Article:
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In view of the above, in our opinion, it is reasonable to conclude, that the present PE multiples of our markets though are not cheap as they were in the last 2-3 years, but they are neither unreasonable or expensive. There is also an issue of frame of reference here. For those of us who are comparing the PE’s of the last 2-3 years, the present PE’s appear to be high but if we were to compare the same with the last 10 years PE’s, then present PE’s appear to be reasonable. Prospects of markets Economic growth rates (particularly for industry and services) and profit growth rates in India are quite stable and there do not appear to be many significant risks to the same. The uncertainty about PE multiples is however more. An 11-16 PE band on a 1-year forward basis is fairly reasonable band for the markets to trade in without the markets being materially under-valued or over-valued. Assuming different PE multiples for the markets 1 year, 3 years and 5 years from today and assuming 15% CAGR in profits, it is fairly easy to work out the prospects for the index. This is summarized in the table below.

Projected Sensex @ 11 PE @ 14 PE @ 15 PE @ 16 PE @ 18 PE

March '06 6513 8296 8917 9537 10728

March '08 8684 11010 11786 12561 14130

March '10 11476 14577 15585 16392 18450

The above tables appear to have an upward bias for the Sensex even at lower PE multiples. This is so because, earnings are expected to grow in a growing economy and over time, the growth offsets fall in PE multiples even if there is one. In fact, as the time horizon becomes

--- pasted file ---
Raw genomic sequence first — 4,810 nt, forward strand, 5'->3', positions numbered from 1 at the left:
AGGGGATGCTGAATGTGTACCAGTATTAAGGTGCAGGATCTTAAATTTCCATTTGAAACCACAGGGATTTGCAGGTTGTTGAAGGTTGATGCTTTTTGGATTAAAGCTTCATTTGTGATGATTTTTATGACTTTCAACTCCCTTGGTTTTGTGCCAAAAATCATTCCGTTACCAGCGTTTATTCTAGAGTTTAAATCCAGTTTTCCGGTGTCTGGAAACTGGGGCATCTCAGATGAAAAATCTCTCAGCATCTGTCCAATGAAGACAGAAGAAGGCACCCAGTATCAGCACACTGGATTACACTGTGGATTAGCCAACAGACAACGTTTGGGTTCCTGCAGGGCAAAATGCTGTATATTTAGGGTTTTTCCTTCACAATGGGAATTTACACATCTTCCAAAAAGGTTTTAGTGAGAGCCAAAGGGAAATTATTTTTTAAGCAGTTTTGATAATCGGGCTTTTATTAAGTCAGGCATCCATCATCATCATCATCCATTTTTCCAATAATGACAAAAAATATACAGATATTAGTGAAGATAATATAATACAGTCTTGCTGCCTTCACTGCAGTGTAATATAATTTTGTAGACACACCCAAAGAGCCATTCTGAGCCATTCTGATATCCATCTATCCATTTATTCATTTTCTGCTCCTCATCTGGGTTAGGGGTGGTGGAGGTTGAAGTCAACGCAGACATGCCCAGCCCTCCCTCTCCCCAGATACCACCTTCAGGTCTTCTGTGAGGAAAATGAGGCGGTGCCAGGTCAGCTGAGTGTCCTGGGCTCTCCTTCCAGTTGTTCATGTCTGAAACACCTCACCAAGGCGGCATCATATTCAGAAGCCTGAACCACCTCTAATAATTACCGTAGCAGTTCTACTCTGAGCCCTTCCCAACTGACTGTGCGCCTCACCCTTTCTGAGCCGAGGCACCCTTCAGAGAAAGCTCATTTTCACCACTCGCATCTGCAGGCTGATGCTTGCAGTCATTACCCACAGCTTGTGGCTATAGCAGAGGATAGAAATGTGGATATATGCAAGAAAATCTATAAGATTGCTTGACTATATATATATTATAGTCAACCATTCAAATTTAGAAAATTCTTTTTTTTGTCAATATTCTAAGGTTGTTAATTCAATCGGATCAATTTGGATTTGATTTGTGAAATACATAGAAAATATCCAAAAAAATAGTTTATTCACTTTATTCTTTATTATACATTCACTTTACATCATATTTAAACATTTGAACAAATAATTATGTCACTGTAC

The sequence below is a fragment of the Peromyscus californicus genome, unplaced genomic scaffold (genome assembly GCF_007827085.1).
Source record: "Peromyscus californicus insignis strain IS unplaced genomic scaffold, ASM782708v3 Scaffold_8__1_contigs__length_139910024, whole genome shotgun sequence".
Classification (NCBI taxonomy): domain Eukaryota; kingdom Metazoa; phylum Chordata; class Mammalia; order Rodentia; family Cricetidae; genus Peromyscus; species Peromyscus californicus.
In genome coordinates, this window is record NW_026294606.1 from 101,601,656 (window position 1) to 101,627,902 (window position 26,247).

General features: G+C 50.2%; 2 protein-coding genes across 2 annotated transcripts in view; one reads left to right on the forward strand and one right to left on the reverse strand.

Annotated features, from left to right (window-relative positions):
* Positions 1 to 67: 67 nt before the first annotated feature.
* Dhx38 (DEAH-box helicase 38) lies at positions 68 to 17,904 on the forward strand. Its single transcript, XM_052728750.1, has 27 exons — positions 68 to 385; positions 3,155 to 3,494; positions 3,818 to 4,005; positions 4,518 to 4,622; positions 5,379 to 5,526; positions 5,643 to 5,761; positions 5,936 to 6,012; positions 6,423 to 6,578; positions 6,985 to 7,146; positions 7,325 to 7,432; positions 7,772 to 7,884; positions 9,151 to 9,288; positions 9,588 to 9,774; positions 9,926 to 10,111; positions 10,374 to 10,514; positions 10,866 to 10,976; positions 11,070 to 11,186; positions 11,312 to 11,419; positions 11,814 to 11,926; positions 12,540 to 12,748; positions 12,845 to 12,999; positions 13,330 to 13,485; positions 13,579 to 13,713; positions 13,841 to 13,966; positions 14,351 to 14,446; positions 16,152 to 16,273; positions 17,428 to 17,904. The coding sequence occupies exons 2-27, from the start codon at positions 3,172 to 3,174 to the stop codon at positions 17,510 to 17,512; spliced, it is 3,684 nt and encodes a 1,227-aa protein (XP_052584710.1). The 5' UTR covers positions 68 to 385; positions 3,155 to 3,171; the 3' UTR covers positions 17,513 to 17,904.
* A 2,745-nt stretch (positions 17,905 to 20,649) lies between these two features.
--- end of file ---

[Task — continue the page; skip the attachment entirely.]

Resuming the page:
Disclaimer: We wish to state that HDFC Bank or its representatives do not undertake any responsibility for the performance of your portfolio or any other risks attached to it. You should make an independent assessment on the appropriateness of the investments in view of your own objectives and circumstances. The advice given by the bank is based on the specific risk profile of the customer. The bank reserves the right to take contrary positions with regard to its own portfolio or that of any customer as it may deem fit and will not be liable for any such action.

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longer, impact of growth will completely outshine the impact of PE multiples on returns. This is in fact the good thing about equities in a growth environment, and this also reduces the risk of equities over time (the big assumption only being that growth sustains). Conclusion and suggested investment strategy for these markets The markets are thus presently neither under-valued nor over-valued. Returns are likely to track the earnings growth rates over the medium to long term. Moreover as highlighted earlier, there is always uncertainty about timing of the returns. In view of the above, a) There is a need to have moderate return expectations from markets for the future. Returns of the last 3 years are unlikely to be sustained. b) As PE’s are reasonable and will come down only over time as profits grow, there is a need to increase the time horizon of equity investments. Three years or longer is a reasonable time frame in my opinion. c) As the PE’s are reasonable and there are always risks linked to events either locally or internationally, equity investors should be prepared for volatility, particularly over shorter time frames. d) The risks to earnings are not as much across the board and are more sectoral in nature e.g. a cyclical downturn in commodities is negative for commodity stocks a sharp hardening of interest rates is more negative for smaller sized companies, capital spending etc an appreciating currency is negative for exporters (including IT companies) along with commodities, etc. In such an environment, effective diversification is of greater value. Diversified funds (as opposed to sector / thematic funds) thus carry lower risk.